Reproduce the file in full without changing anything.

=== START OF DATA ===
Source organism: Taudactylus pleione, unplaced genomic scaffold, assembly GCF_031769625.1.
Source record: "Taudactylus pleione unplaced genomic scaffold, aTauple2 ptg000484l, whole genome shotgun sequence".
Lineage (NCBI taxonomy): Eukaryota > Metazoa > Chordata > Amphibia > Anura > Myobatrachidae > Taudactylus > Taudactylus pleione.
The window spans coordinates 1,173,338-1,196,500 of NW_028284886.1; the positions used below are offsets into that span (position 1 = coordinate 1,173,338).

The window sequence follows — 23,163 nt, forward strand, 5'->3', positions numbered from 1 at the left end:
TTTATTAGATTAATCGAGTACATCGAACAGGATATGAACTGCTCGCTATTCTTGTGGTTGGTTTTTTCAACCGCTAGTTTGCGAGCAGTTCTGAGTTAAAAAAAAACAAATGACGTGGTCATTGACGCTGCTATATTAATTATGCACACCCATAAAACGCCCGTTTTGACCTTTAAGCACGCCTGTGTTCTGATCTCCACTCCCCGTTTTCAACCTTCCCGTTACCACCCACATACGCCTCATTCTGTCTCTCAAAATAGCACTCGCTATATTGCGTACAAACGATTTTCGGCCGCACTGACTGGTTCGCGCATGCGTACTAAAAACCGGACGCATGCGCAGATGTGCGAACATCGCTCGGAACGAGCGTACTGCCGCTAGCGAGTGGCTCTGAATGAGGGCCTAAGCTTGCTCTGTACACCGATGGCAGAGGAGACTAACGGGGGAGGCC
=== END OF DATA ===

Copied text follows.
Source organism: Taudactylus pleione, unplaced genomic scaffold, assembly GCF_031769625.1.
Source record: "Taudactylus pleione unplaced genomic scaffold, aTauple2 ptg000484l, whole genome shotgun sequence".
Lineage (NCBI taxonomy): Eukaryota > Metazoa > Chordata > Amphibia > Anura > Myobatrachidae > Taudactylus > Taudactylus pleione.
The window spans coordinates 1,173,338-1,196,500 of NW_028284886.1; the positions used below are offsets into that span (position 1 = coordinate 1,173,338).

The window sequence follows — 23,163 nt, forward strand, 5'->3', positions numbered from 1 at the left end:
TTTATTAGATTAATCGAGTACATCGAACAGGATATGAACTGCTCGCTATTCTTGTGGTTGGTTTTTTCAACCGCTAGTTTGCGAGCAGTTCTGAGTTAAAAAAAAACAAATGACGTGGTCATTGACGCTGCTATATTAATTATGCACACCCATAAAACGCCCGTTTTGACCTTTAAGCACGCCTGTGTTCTGATCTCCACTCCCCGTTTTCAACCTTCCCGTTACCACCCACATACGCCTCATTCTGTCTCTCAAAATAGCACTCGCTATATTGCGTACAAACGATTTTCGGCCGCACTGACTGGTTCGCGCATGCGTACTAAAAACCGGACGCATGCGCAGATGTGCGAACATCGCTCGGAACGAGCGTACTGCCGCTAGCGAGTGGCTCTGAATGAGGGCCTAAGCTTGCTCTGTACACCGATGGCAGAGGAGACTAACGGGGGAGGCC